Formula One 3
F1 teams have been banned from actively preventing free competition between their drivers, but it would extremely naive not to take the possibility of a manufactured result into account when betting. Hopefully the darkest days of drivers openly moving over for team-mates, or the ridiculous attempted dead-heat staged by Ferrari at Indianapolis in 2002 are behind us, but it's still very likely that drivers from the same team will be under unspoken orders not to race each other after the final pitstop, for example, in order to prevent the possibility of an accident which knocks out one or both. When backing Ferrari No. 2 Rubens Barrichello for example, be aware that he will probably only have a chance to win the race if some misfortune befalls team leader Michael Schumacher.
When the red lights go off to start the race, the opportunities to profit are far from finished. In fact, motor racing is an excellent sport for in-running betting, either with fixed-odds firms, spread companies or, most lively of all, the betting exchanges. Keep an ear out for teams' likely fuel strategies and you might be able to create a handy position. Better still, monitor the in-race data from www.formula1.com and see who is putting in fast lap times or slowing dramatically - it will give you a major advantage over those who have only the television pictures to work with.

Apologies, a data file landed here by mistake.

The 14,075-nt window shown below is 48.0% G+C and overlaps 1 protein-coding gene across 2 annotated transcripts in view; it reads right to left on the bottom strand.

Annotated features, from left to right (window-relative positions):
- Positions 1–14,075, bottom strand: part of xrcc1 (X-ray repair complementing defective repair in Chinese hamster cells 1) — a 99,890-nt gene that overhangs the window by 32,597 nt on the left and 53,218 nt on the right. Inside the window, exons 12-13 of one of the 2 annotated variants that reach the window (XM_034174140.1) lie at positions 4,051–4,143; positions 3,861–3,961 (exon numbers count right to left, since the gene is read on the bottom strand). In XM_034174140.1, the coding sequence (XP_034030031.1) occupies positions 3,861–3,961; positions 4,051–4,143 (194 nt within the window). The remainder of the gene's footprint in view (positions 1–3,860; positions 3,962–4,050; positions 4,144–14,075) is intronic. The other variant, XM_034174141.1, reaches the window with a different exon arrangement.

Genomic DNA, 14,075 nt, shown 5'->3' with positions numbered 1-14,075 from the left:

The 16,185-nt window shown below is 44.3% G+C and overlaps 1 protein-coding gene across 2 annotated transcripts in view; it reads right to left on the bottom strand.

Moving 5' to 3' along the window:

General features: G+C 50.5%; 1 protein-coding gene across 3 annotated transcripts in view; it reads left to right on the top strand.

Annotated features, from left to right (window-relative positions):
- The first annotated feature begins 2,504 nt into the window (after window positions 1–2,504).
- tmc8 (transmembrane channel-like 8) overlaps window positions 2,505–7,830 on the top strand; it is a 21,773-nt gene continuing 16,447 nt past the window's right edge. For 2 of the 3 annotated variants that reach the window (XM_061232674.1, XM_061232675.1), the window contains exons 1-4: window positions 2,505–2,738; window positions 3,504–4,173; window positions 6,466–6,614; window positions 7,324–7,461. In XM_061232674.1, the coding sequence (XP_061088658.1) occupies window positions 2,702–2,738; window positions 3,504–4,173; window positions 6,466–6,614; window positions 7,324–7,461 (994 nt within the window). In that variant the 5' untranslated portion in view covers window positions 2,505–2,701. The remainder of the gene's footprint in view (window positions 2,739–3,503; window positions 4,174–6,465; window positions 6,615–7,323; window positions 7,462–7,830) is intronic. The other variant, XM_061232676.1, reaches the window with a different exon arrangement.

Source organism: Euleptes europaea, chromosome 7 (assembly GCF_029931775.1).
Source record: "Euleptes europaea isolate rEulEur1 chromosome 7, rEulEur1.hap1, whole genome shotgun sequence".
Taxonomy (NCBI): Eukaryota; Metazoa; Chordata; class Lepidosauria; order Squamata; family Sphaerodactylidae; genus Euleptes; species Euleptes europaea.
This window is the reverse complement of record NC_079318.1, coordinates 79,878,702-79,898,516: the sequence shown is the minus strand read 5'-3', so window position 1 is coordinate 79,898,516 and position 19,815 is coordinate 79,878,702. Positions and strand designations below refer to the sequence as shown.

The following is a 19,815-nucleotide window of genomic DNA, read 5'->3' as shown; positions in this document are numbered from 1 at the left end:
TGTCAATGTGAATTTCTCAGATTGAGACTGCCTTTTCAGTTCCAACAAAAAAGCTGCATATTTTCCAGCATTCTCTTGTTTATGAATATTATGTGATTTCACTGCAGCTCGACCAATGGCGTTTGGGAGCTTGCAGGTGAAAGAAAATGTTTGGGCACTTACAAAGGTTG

Long-term fixed-odds markets on the drivers and constructors' titles can be painfully dull and tie your money up for long periods without promising any huge gains. Pre-season testing can be particularly misleading and waiting until the first three or four races have gone before taking an interest is a sensible precaution.
Of slightly more interest are the drivers' points and various spread indices, where careful monitoring of teams' progress and prospects can bring about profitable portfolios.